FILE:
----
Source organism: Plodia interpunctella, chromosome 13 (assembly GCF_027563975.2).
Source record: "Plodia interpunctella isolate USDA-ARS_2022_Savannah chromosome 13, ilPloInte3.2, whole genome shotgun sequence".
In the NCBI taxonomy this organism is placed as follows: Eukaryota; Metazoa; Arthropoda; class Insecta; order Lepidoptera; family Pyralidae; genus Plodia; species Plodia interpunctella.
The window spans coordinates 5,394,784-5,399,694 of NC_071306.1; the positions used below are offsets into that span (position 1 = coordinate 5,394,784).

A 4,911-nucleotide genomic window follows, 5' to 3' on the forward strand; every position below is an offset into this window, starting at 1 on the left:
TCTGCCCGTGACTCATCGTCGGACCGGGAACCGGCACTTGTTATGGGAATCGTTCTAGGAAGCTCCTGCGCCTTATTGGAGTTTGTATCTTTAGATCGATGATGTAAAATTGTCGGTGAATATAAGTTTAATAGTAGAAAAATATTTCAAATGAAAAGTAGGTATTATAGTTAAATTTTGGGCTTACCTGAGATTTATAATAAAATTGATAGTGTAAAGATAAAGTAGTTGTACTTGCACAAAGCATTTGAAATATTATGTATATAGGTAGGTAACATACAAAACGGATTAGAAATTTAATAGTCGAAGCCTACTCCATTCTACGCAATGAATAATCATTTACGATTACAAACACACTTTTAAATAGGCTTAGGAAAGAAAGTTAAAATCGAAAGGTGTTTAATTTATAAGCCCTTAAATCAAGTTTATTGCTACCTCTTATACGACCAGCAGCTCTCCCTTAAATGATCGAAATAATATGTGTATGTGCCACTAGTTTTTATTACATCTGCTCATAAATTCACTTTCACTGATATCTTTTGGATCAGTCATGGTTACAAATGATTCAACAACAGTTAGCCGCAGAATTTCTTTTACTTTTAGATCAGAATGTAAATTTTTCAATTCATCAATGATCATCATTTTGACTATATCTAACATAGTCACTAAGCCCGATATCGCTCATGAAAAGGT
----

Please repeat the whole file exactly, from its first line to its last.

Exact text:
Source organism: Plodia interpunctella, chromosome 13 (assembly GCF_027563975.2).
Source record: "Plodia interpunctella isolate USDA-ARS_2022_Savannah chromosome 13, ilPloInte3.2, whole genome shotgun sequence".
In the NCBI taxonomy this organism is placed as follows: Eukaryota; Metazoa; Arthropoda; class Insecta; order Lepidoptera; family Pyralidae; genus Plodia; species Plodia interpunctella.
The window spans coordinates 5,394,784-5,399,694 of NC_071306.1; the positions used below are offsets into that span (position 1 = coordinate 5,394,784).

A 4,911-nucleotide genomic window follows, 5' to 3' on the forward strand; every position below is an offset into this window, starting at 1 on the left:
TCTGCCCGTGACTCATCGTCGGACCGGGAACCGGCACTTGTTATGGGAATCGTTCTAGGAAGCTCCTGCGCCTTATTGGAGTTTGTATCTTTAGATCGATGATGTAAAATTGTCGGTGAATATAAGTTTAATAGTAGAAAAATATTTCAAATGAAAAGTAGGTATTATAGTTAAATTTTGGGCTTACCTGAGATTTATAATAAAATTGATAGTGTAAAGATAAAGTAGTTGTACTTGCACAAAGCATTTGAAATATTATGTATATAGGTAGGTAACATACAAAACGGATTAGAAATTTAATAGTCGAAGCCTACTCCATTCTACGCAATGAATAATCATTTACGATTACAAACACACTTTTAAATAGGCTTAGGAAAGAAAGTTAAAATCGAAAGGTGTTTAATTTATAAGCCCTTAAATCAAGTTTATTGCTACCTCTTATACGACCAGCAGCTCTCCCTTAAATGATCGAAATAATATGTGTATGTGCCACTAGTTTTTATTACATCTGCTCATAAATTCACTTTCACTGATATCTTTTGGATCAGTCATGGTTACAAATGATTCAACAACAGTTAGCCGCAGAATTTCTTTTACTTTTAGATCAGAATGTAAATTTTTCAATTCATCAATGATCATCATTTTGACTATATCTAACATAGTCACTAAGCCCGATATCGCTCATGAAAAGGT